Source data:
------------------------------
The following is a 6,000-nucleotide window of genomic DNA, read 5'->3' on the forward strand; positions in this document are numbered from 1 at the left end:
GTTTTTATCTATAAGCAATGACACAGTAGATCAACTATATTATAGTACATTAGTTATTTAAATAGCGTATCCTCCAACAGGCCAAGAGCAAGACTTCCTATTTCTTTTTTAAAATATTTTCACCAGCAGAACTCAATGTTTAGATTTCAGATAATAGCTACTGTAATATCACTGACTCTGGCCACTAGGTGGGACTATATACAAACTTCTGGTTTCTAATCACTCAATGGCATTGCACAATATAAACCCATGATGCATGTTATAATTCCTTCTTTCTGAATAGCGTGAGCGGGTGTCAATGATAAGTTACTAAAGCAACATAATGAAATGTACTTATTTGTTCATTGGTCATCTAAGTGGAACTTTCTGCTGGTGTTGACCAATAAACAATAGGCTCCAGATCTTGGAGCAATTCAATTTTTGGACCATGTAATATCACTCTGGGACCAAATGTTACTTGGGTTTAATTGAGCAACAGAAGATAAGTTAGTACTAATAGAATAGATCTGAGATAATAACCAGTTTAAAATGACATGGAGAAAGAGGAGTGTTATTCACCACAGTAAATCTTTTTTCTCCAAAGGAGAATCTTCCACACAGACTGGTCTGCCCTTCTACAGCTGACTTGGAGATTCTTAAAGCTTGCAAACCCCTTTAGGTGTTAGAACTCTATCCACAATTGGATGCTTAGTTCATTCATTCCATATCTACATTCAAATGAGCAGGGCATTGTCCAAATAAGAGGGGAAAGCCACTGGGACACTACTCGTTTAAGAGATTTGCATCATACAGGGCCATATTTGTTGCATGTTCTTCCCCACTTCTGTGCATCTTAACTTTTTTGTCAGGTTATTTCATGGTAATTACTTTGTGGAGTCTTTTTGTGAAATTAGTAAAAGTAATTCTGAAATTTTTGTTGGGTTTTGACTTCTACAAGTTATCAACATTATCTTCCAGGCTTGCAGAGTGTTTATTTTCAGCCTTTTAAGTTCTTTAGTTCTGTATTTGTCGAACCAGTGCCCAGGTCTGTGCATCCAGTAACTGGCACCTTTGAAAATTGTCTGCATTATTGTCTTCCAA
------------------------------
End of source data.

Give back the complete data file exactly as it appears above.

The following is a 6,000-nucleotide window of genomic DNA, read 5'->3' on the forward strand; positions in this document are numbered from 1 at the left end:
GTTTTTATCTATAAGCAATGACACAGTAGATCAACTATATTATAGTACATTAGTTATTTAAATAGCGTATCCTCCAACAGGCCAAGAGCAAGACTTCCTATTTCTTTTTTAAAATATTTTCACCAGCAGAACTCAATGTTTAGATTTCAGATAATAGCTACTGTAATATCACTGACTCTGGCCACTAGGTGGGACTATATACAAACTTCTGGTTTCTAATCACTCAATGGCATTGCACAATATAAACCCATGATGCATGTTATAATTCCTTCTTTCTGAATAGCGTGAGCGGGTGTCAATGATAAGTTACTAAAGCAACATAATGAAATGTACTTATTTGTTCATTGGTCATCTAAGTGGAACTTTCTGCTGGTGTTGACCAATAAACAATAGGCTCCAGATCTTGGAGCAATTCAATTTTTGGACCATGTAATATCACTCTGGGACCAAATGTTACTTGGGTTTAATTGAGCAACAGAAGATAAGTTAGTACTAATAGAATAGATCTGAGATAATAACCAGTTTAAAATGACATGGAGAAAGAGGAGTGTTATTCACCACAGTAAATCTTTTTTCTCCAAAGGAGAATCTTCCACACAGACTGGTCTGCCCTTCTACAGCTGACTTGGAGATTCTTAAAGCTTGCAAACCCCTTTAGGTGTTAGAACTCTATCCACAATTGGATGCTTAGTTCATTCATTCCATATCTACATTCAAATGAGCAGGGCATTGTCCAAATAAGAGGGGAAAGCCACTGGGACACTACTCGTTTAAGAGATTTGCATCATACAGGGCCATATTTGTTGCATGTTCTTCCCCACTTCTGTGCATCTTAACTTTTTTGTCAGGTTATTTCATGGTAATTACTTTGTGGAGTCTTTTTGTGAAATTAGTAAAAGTAATTCTGAAATTTTTGTTGGGTTTTGACTTCTACAAGTTATCAACATTATCTTCCAGGCTTGCAGAGTGTTTATTTTCAGCCTTTTAAGTTCTTTAGTTCTGTATTTGTCGAACCAGTGCCCAGGTCTGTGCATCCAGTAACTGGCACCTTTGAAAATTGTCTGCATTATTGTCTTCCAA